“The social media ecosystem is somehow fragmented by nature, due to the fact that individuals have multiple identities and will switch between apps that will provide different voices,” Husson told me. “These apps are ways to manage your identities … people assume and drop personalities while allowing them to connect.”

Creating New Social Networks, Through Messages

Social networks ask us to define the people we know in groups—friends or acquaintances, followed or not. Google+ takes this to a ludicrous stream, asking us to categorize everyone we know into one or more overlapping “circles.” But messaging apps let us discard those constraining categories and form ad hoc friend groups for every occasion.

“Sometimes apps seem safer—you can have a small group and create your own boundaries, which is what these messaging apps do,” Pamela Rutledge, director of the Media Psychology Research Center, said in an interview. “So people create a messaging group that is a social network, where you’ve created the boundaries, not someone else.”

Teens might be the model for this transition, thanks to youngsters who want a place to chat with friends and not parents, but it also applies to a greater number of people that want more privacy.

“There’s an increasing awareness of the need for privacy, and the need to understand privacy settings,” Rutledge said. “Not across the board and not in a totally effective way, but we’re seeing an awareness about it which makes things like Snapchat appealing in a very face-value kind of way.”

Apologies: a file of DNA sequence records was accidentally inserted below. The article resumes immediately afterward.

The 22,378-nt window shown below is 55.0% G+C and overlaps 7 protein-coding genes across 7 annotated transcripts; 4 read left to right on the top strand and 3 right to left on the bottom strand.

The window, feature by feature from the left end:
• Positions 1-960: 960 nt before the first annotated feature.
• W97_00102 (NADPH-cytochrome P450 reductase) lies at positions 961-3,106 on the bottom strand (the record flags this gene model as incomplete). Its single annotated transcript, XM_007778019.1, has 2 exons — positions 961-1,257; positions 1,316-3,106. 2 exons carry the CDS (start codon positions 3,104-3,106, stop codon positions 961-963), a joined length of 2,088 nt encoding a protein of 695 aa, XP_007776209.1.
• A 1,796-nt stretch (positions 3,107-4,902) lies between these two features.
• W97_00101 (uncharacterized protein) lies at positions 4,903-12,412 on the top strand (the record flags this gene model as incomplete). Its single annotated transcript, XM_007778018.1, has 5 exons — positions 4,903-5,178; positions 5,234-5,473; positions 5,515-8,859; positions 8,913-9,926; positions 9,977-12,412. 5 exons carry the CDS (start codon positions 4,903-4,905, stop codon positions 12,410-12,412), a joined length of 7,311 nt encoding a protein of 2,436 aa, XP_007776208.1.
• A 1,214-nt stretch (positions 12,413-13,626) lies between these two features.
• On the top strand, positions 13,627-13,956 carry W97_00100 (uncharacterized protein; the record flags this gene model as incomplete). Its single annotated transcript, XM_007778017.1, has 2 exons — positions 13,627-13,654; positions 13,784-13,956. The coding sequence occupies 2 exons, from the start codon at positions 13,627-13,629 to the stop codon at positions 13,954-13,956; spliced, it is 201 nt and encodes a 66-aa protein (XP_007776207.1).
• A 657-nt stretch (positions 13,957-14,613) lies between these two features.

Even though your pictures don’t technically disappear from Snapchat’s servers the way the startup originally advertised, there’s comfort in the idea that the photo or video you take in the moment will disappear soon after its viewed—not stored in your timeline for eternity.

Snapchat’s disappearing messages are its distinctive feature. Other chat services have their own nuances, like Kik’s emoticon stickers, WhatsApp location sharing, or Line’s built-in games. These all contribute to the texture of the conversations they draw. What they have in common, though, is a sense that the messages aren’t part of our permanent record—they’re just part of a flow of communication.

“These [messaging] apps allow you to have a multi-sensory communication in a way that’s transitive—it isn’t too precious,” Rutledge said. “When we talk to each other, those words aren’t immortalized on paper. These apps really replicate features of face-to-face conversation.

“We want whatever is going to get the job done best. All these app developers are trying to figure out how to offer a big enough array of features so they capture the audience when they finally come to rest.”

New messaging apps are cropping up every day, but whatever service ultimately wins out is going to be where our friends are—and that’s not going to necessarily be just one place.

Just like people use Facebook, Twitter, LinkedIn and Tumblr for different purposes, different friend and interest groups will gravitate towards distinct tools that offer the best possible way of communicating.

The rise of messaging applications doesn’t mean the downfall of more public social networks. Rather, it signals a shift among Internet users who are realizing that in-jokes and baby pictures might best be delivered to a small group of friends who truly understand and welcome our true, authentic selves.  

Lead image courtesy of Henry Lockyer on Flickr

About ReadWrite’s Editorial Process

The ReadWrite Editorial policy involves closely monitoring the tech industry for major developments, new product launches, AI breakthroughs, video game releases and other newsworthy events. Editors assign relevant stories to staff writers or freelance contributors with expertise in each particular topic area. Before publication, articles go through a rigorous round of editing for accuracy, clarity, and to ensure adherence to ReadWrite's style guidelines.